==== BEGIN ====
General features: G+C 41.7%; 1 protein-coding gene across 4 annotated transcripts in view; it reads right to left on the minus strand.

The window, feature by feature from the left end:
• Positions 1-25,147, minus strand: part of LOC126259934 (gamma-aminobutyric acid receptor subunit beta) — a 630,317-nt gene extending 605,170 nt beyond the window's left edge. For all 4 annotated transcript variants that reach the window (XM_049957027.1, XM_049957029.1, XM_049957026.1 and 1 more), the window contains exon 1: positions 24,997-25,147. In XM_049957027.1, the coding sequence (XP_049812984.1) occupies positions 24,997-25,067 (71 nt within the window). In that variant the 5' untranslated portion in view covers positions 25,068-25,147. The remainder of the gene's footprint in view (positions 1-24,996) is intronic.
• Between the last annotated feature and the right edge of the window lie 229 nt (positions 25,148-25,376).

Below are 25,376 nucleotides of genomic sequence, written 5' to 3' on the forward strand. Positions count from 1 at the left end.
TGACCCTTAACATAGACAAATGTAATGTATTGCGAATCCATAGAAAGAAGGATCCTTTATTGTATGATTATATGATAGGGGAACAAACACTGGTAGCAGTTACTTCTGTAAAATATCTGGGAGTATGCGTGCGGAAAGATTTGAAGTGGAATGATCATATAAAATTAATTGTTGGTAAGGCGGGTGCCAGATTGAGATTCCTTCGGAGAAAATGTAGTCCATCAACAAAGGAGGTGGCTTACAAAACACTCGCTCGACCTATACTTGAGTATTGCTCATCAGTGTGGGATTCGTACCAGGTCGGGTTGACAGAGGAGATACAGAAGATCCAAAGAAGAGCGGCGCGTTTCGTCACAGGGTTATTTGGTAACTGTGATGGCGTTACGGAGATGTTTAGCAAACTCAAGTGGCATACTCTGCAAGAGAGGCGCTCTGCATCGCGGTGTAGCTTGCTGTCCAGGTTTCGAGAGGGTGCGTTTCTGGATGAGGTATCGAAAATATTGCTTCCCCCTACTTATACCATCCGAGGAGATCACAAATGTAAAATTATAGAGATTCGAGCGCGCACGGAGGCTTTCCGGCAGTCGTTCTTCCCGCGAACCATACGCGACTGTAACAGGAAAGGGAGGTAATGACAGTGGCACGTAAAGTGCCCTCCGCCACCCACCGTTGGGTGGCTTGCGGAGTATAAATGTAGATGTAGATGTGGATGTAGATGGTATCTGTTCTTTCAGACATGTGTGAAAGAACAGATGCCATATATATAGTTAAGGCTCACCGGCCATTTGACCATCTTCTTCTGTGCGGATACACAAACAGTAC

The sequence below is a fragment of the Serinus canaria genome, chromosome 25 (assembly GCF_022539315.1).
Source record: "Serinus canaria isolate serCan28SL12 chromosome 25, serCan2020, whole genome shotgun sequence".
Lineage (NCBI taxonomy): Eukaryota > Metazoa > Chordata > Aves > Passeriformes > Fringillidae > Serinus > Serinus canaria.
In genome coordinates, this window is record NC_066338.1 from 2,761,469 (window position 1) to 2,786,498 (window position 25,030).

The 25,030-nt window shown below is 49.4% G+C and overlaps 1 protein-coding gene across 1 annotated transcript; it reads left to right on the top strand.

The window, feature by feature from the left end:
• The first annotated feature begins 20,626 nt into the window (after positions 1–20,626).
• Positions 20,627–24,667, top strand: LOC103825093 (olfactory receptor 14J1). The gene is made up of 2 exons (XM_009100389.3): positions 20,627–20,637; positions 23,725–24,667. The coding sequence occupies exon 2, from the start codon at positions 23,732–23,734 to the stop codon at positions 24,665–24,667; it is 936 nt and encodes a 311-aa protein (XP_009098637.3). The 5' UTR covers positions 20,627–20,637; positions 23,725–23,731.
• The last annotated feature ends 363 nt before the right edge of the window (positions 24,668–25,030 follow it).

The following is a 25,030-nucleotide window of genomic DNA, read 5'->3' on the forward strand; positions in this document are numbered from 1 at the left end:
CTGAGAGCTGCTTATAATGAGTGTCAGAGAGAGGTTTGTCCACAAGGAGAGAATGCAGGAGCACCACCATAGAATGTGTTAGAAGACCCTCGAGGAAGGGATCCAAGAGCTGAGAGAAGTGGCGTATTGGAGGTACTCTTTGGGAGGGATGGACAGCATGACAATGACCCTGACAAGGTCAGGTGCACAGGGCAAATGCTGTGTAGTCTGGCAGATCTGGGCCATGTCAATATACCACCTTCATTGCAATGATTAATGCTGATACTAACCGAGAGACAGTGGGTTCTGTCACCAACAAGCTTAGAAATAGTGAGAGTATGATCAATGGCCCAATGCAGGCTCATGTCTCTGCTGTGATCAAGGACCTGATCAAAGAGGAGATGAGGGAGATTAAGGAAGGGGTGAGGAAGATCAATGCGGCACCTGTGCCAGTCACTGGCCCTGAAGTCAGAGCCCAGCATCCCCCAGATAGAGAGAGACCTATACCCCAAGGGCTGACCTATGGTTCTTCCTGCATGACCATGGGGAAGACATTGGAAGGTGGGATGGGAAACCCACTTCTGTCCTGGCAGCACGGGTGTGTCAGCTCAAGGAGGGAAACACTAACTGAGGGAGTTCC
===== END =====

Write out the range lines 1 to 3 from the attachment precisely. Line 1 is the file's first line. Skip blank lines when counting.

General features: G+C 41.7%; 1 protein-coding gene across 4 annotated transcripts in view; it reads right to left on the minus strand.

The window, feature by feature from the left end:
• Positions 1-25,147, minus strand: part of LOC126259934 (gamma-aminobutyric acid receptor subunit beta) — a 630,317-nt gene extending 605,170 nt beyond the window's left edge. For all 4 annotated transcript variants that reach the window (XM_049957027.1, XM_049957029.1, XM_049957026.1 and 1 more), the window contains exon 1: positions 24,997-25,147. In XM_049957027.1, the coding sequence (XP_049812984.1) occupies positions 24,997-25,067 (71 nt within the window). In that variant the 5' untranslated portion in view covers positions 25,068-25,147. The remainder of the gene's footprint in view (positions 1-24,996) is intronic.